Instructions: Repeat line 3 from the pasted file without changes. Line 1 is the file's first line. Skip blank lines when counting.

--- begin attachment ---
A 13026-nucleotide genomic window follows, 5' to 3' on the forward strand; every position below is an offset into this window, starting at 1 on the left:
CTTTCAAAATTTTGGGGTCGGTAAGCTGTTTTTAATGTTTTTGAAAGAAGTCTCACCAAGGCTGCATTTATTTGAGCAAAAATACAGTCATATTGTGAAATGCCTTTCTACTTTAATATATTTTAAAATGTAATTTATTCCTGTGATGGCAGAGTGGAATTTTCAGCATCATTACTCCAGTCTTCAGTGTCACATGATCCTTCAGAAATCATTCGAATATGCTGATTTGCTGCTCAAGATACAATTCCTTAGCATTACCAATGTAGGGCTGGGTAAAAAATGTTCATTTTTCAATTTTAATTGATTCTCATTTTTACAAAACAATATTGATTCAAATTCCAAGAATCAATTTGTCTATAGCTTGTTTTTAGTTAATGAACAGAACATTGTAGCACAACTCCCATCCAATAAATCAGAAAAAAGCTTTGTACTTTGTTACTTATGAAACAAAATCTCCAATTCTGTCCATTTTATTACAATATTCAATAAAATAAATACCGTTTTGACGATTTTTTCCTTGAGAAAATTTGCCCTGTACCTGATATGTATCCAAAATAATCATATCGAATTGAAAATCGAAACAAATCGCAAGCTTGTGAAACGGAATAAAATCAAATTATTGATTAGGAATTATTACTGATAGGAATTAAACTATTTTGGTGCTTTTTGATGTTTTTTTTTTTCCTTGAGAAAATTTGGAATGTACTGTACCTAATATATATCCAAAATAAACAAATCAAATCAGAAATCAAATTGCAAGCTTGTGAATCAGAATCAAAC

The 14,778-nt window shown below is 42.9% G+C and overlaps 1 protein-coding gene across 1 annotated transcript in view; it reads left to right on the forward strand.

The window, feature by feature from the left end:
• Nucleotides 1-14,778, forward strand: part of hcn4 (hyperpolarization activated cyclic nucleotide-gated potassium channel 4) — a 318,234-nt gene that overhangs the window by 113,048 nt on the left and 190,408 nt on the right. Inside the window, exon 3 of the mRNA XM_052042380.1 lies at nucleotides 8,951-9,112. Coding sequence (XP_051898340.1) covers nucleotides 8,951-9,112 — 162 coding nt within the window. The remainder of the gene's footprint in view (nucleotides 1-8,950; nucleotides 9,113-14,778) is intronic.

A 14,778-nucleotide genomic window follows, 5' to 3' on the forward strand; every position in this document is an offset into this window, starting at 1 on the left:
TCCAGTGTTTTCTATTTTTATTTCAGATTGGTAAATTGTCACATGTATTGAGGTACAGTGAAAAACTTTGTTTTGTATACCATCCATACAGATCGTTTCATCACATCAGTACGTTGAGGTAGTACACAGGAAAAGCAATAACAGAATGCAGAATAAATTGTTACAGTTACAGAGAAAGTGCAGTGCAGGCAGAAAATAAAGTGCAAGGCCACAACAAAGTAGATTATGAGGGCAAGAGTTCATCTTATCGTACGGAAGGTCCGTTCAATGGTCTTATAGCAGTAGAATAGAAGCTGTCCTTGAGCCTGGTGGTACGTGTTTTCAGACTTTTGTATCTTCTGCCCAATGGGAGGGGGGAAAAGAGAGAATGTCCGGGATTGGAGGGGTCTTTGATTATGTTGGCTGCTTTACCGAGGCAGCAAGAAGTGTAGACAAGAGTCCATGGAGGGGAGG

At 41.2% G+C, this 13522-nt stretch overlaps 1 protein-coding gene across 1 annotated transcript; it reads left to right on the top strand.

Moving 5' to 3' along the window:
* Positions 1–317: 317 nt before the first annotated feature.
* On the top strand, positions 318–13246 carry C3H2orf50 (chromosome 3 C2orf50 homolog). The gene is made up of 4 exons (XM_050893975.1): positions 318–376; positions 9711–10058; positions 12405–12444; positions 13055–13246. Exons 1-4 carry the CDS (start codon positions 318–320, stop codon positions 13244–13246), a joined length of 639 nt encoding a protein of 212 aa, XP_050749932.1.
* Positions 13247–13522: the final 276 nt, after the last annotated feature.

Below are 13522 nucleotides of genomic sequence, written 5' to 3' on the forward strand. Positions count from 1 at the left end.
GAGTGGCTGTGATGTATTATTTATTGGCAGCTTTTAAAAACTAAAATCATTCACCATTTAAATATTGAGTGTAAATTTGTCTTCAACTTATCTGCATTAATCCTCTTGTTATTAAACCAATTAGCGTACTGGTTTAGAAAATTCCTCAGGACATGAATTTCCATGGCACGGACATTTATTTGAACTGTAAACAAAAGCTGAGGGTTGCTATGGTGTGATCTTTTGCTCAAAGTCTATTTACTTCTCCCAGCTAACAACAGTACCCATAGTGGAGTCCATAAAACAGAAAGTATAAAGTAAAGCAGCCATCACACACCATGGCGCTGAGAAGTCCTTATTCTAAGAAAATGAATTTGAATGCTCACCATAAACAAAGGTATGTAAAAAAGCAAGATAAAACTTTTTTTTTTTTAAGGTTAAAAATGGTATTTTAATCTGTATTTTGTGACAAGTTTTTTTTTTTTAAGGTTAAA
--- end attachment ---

The 14,778-nt window shown below is 42.9% G+C and overlaps 1 protein-coding gene across 1 annotated transcript in view; it reads left to right on the forward strand.